the lake, and I found myself on the quieter tree-shaded paths with splashes of cherry blossoms and daffodils all around me.

The following day I was back, and this time I stumbled on the fairy-tale Belvedere Castle where I found a map (it didn’t help) and incredible views, not only of the park, but of the city skyline. After walking through the Ramble, 
which the map indicated was near Strawberry Fields, I found myself drawn to the Met museum on the outskirts. This meant, after two visits to the park, I reluctantly had to give up my mission to find Strawberry Fields. After all, this is a city with more than 60 museums, not to mention theatres and compelling tours – I couldn’t spend every day in the park.

As sad as it was to come all this way and miss out, I took my hotel concierge’s advice to take a hop-on, hop-off bus to see all the other sights on my list. You can’t imagine how excited I was when I got on the bus and looked at the Uptown loop’s route to find one of the first stops was Strawberry Fields.

I hopped off right outside the Dakota building where John Lennon famously lived and died. As soon as I walked into the tear-shaped garden I sensed it was not like the rest of the park. This might be due to its being designated a quiet zone, or to the birdwatchers and mourning Beatles fans milling around. Whatever it was, the atmosphere was blissfully tranquil. 
I sighed a little later as a tourist group spilled noisily out of a bus into the park, but it turned out for the best as they brought out the garden’s most notable ‘resident’, Gary. Stepping in front of the stone mosaic memorial, whose single inscription ‘Imagine’ he had decorated with strawberries, sunflowers and a peace sign, this self-proclaimed Mayor of Strawberry Fields began the talk he has been giving for almost two decades. While he is seen by some as a nuisance for disturbing the peace and claiming ownership of a public memorial, I felt this long-haired, middle-aged man in his sleeveless jacket, festooned with badges and peace symbols, added something to the experience since he was obviously a serious devotee.

Perhaps Yoko Ono doesn’t like Gary pointing out her exact apartment and whether she is home or not, but I was pleased with the confirmation that she was, as I had been convinced I had spotted her the previous day walking a small dog in a quieter section of the park. Whether it was her who saw me, and quickly pulled down a woollen cap and put on sunglasses, didn’t matter. It’s just nice to know I was in a place it could have happened – Imagine.

A view like no other

One thing I didn’t expect to be blown away by was the buildings. They always seem to be touted in terms of height, 
and coming from Dubai, I knew that wouldn’t impress me. While all the better-known ones appeared striking in photos and on film, I felt I had already seen them. But what you don’t get from images of the buildings is the sheer detail of their facades, or that there is such a concentration of different architectural styles spanning centuries in one area, or that there are so many unsung architectural marvels. I found all this out on the hop-on, hop-off bus tour. The chance to look up from the bus and study all the buildings – something that would be impossible to do from the busy streets – means you can take in all the details.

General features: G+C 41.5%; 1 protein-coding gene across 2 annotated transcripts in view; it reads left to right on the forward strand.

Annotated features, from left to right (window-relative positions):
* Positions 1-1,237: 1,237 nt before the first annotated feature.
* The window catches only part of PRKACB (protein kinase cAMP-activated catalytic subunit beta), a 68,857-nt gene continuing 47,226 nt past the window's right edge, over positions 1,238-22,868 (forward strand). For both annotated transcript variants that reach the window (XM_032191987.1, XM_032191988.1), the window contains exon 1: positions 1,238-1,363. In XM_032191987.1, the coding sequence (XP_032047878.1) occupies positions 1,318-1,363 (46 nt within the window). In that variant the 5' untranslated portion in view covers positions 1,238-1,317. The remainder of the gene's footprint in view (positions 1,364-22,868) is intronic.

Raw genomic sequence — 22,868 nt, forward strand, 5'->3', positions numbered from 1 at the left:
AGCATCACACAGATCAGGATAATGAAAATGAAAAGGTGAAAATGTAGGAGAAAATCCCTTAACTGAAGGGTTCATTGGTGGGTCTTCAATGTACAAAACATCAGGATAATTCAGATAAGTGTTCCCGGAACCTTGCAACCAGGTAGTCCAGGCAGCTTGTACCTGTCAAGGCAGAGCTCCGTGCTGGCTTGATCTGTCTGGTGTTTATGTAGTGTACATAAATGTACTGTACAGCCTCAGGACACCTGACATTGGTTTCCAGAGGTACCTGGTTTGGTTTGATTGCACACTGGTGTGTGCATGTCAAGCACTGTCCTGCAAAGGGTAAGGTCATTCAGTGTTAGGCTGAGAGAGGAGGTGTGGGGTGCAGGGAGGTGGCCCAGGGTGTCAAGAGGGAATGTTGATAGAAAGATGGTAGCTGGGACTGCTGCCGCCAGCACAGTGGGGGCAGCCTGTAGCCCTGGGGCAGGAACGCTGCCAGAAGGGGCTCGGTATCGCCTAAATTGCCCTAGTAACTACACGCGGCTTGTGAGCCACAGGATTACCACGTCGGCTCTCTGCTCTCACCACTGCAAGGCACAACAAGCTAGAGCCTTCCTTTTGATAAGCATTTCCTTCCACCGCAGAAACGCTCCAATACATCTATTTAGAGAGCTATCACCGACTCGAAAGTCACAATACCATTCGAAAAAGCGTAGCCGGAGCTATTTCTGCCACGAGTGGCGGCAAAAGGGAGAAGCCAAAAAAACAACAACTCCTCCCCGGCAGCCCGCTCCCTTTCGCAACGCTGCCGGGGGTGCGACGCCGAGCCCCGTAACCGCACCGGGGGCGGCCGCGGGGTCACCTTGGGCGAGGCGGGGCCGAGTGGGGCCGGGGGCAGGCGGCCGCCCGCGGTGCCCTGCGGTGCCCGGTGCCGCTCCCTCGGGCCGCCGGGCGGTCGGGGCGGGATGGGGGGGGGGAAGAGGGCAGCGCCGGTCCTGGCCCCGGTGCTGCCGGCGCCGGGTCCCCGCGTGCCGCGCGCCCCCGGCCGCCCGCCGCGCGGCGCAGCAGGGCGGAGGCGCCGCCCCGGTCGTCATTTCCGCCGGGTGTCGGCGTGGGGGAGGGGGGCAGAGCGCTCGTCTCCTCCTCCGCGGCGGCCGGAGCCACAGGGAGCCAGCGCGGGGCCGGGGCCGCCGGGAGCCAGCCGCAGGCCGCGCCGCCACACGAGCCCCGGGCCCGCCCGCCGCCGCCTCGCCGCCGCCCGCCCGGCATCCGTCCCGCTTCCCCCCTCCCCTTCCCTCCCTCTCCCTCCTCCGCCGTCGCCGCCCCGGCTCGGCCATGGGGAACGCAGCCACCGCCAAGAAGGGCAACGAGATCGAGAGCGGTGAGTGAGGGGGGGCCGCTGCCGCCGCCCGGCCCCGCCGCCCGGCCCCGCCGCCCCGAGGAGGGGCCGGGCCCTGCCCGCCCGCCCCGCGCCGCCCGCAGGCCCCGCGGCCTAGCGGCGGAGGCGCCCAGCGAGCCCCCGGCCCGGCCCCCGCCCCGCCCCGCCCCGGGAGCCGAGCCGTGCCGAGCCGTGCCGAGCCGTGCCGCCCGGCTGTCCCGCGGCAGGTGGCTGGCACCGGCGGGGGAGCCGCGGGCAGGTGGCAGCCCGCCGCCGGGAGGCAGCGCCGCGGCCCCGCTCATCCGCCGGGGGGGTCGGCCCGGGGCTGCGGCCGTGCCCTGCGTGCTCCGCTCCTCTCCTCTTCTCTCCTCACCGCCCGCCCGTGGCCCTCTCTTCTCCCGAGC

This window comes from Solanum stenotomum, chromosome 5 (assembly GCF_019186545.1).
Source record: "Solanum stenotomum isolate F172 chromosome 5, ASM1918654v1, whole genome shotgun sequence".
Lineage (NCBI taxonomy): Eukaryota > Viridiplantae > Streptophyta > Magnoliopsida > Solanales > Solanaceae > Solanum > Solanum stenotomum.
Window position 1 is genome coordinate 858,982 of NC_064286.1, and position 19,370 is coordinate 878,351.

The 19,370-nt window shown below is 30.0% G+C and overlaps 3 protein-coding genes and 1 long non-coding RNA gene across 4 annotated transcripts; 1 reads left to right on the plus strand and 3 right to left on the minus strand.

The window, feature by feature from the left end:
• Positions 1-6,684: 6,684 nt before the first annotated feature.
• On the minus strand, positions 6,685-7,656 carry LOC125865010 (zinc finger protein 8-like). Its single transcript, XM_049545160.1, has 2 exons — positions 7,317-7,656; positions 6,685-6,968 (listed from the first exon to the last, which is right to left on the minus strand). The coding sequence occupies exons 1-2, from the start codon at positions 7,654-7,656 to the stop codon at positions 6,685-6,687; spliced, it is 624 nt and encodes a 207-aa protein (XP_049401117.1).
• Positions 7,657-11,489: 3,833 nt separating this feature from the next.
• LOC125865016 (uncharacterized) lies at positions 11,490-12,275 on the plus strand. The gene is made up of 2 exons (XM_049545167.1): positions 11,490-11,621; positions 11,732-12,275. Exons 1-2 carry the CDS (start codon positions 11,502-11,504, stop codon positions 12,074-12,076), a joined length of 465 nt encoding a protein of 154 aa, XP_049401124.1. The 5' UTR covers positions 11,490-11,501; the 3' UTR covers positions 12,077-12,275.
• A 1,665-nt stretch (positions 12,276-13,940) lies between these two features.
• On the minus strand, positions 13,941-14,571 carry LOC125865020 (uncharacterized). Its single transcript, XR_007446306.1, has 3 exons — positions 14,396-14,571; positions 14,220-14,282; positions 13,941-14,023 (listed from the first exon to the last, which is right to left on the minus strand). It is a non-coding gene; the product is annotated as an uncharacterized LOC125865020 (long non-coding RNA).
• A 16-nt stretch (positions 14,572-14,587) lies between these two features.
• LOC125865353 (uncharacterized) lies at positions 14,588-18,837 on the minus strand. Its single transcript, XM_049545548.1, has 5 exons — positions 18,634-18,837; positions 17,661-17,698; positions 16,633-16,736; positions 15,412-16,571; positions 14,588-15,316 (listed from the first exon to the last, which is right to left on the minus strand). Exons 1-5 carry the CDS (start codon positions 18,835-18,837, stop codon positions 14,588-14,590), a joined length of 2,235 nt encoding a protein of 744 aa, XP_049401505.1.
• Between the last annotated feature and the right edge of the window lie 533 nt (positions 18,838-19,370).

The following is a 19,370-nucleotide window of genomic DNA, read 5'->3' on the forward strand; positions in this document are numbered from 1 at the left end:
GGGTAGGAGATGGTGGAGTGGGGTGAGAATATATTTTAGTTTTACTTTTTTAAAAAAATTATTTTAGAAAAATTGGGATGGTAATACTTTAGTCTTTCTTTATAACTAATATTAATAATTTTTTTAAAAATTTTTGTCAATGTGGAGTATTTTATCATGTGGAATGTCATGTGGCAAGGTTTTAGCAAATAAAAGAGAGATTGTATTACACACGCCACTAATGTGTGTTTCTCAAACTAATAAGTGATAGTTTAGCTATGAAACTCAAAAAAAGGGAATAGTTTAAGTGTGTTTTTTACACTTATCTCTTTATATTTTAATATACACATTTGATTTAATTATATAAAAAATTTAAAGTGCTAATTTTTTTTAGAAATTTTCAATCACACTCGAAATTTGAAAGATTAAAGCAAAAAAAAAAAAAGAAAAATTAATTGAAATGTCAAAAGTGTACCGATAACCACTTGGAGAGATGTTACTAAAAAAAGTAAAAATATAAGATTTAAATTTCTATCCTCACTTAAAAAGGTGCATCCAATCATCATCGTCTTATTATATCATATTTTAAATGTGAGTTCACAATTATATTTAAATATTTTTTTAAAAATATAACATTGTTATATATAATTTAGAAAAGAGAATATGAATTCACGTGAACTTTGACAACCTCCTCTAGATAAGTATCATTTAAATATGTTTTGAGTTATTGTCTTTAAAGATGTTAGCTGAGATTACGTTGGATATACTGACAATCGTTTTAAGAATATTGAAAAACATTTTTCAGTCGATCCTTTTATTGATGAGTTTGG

The bus helped me see so many landmarks in just two days, I was starting to feel smug, thinking I knew Manhattan like the back of my hand, and even though it was just one of five boroughs, I had pretty much conquered New York. A visit to Rockefeller Center’s Top of the Rock observation decks crushingly cut me down to size. It’s only when you are standing on one of the three decks looking out at the whole city that 
you realise just how enormous it is. Each one has 360-degree views but the uppermost is open air and, no matter how many 
times you might have seen the twinkling light show that is 
New York on film, its beauty takes your breath away.

The big picture

Of course New York’s aesthetic appeal is not limited to its architecture. My visit to the Metropolitan Museum of Art was just a continuation of the theme that underpinned my journey – underestimating the size of everything. On finding out it had almost two million works of art spanning more than 5,000 years, I realised yet again I should have done some advanced planning. Luckily the security guards knew their stuff and, after a few questions about my interests, they gave me directions to the modern art section, which didn’t disappoint with its collection of work from Picasso, Jackson Pollock and Andy Warhol.

I managed to take in three of the exhibitions in an afternoon, but by far the most memorable was a special show I stumbled upon, highlighting the vital role of fashion in the works of the Impressionists. Each room had glass cases with mannequins modelling genuine clothes from each era, reflected in the series of paintings on the wall by the likes of Manet, Monet, Renoir, Baudelaire, Mallarmé and Zola. I was in awe that they had managed to match the clothes and the paintings so perfectly.

Back at JFK, it was while remembering this last attraction on my New York bucket list, it struck me. The Met was a metaphor for New York. Enormous, with a mind-boggling array of things to see, and constantly changing. It was confusing and overwhelming, but there were always kind strangers to guide you around and, if you wandered off on your own, you were sure to come across an unexpected gem. Not a bad observation, 
I thought, Carrie would have been proud.

By Elizabeth Elphick

By Elizabeth Elphick